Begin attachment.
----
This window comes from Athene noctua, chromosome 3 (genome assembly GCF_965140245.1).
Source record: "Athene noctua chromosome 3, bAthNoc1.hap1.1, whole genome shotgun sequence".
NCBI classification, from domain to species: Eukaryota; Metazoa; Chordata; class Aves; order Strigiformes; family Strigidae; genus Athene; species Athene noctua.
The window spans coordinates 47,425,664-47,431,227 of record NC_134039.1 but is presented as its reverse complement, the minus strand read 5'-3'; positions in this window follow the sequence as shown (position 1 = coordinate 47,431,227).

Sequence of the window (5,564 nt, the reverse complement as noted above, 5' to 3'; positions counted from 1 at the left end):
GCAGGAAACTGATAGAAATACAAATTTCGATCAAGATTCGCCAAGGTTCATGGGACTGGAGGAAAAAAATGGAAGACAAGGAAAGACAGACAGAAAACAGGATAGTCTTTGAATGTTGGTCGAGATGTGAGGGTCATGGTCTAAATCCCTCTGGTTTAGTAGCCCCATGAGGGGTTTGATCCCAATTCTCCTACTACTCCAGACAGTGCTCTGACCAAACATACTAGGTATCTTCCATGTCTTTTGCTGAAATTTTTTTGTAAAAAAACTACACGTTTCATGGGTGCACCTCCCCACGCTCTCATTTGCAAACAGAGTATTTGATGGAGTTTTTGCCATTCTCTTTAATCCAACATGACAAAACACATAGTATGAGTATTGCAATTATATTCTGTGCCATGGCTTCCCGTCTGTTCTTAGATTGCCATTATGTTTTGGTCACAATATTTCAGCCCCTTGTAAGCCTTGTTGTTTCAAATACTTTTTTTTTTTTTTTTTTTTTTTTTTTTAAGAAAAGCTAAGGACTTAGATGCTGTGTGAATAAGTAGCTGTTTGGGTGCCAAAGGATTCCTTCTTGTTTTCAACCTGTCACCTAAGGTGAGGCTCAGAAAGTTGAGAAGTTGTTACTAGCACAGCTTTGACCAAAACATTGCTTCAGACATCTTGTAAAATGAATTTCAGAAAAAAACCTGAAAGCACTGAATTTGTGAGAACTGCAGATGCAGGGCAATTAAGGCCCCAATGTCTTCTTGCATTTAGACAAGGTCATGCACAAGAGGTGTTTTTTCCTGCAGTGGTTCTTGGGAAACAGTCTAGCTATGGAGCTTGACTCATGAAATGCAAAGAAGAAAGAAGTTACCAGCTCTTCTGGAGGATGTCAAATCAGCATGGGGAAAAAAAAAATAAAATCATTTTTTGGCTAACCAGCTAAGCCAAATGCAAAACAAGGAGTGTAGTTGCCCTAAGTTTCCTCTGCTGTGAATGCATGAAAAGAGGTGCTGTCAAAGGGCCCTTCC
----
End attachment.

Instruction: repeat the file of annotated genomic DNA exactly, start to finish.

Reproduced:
This window comes from Athene noctua, chromosome 3 (genome assembly GCF_965140245.1).
Source record: "Athene noctua chromosome 3, bAthNoc1.hap1.1, whole genome shotgun sequence".
NCBI classification, from domain to species: Eukaryota; Metazoa; Chordata; class Aves; order Strigiformes; family Strigidae; genus Athene; species Athene noctua.
The window spans coordinates 47,425,664-47,431,227 of record NC_134039.1 but is presented as its reverse complement, the minus strand read 5'-3'; positions in this window follow the sequence as shown (position 1 = coordinate 47,431,227).

Sequence of the window (5,564 nt, the reverse complement as noted above, 5' to 3'; positions counted from 1 at the left end):
GCAGGAAACTGATAGAAATACAAATTTCGATCAAGATTCGCCAAGGTTCATGGGACTGGAGGAAAAAAATGGAAGACAAGGAAAGACAGACAGAAAACAGGATAGTCTTTGAATGTTGGTCGAGATGTGAGGGTCATGGTCTAAATCCCTCTGGTTTAGTAGCCCCATGAGGGGTTTGATCCCAATTCTCCTACTACTCCAGACAGTGCTCTGACCAAACATACTAGGTATCTTCCATGTCTTTTGCTGAAATTTTTTTGTAAAAAAACTACACGTTTCATGGGTGCACCTCCCCACGCTCTCATTTGCAAACAGAGTATTTGATGGAGTTTTTGCCATTCTCTTTAATCCAACATGACAAAACACATAGTATGAGTATTGCAATTATATTCTGTGCCATGGCTTCCCGTCTGTTCTTAGATTGCCATTATGTTTTGGTCACAATATTTCAGCCCCTTGTAAGCCTTGTTGTTTCAAATACTTTTTTTTTTTTTTTTTTTTTTTTTTTTAAGAAAAGCTAAGGACTTAGATGCTGTGTGAATAAGTAGCTGTTTGGGTGCCAAAGGATTCCTTCTTGTTTTCAACCTGTCACCTAAGGTGAGGCTCAGAAAGTTGAGAAGTTGTTACTAGCACAGCTTTGACCAAAACATTGCTTCAGACATCTTGTAAAATGAATTTCAGAAAAAAACCTGAAAGCACTGAATTTGTGAGAACTGCAGATGCAGGGCAATTAAGGCCCCAATGTCTTCTTGCATTTAGACAAGGTCATGCACAAGAGGTGTTTTTTCCTGCAGTGGTTCTTGGGAAACAGTCTAGCTATGGAGCTTGACTCATGAAATGCAAAGAAGAAAGAAGTTACCAGCTCTTCTGGAGGATGTCAAATCAGCATGGGGAAAAAAAAAATAAAATCATTTTTTGGCTAACCAGCTAAGCCAAATGCAAAACAAGGAGTGTAGTTGCCCTAAGTTTCCTCTGCTGTGAATGCATGAAAAGAGGTGCTGTCAAAGGGCCCTTCC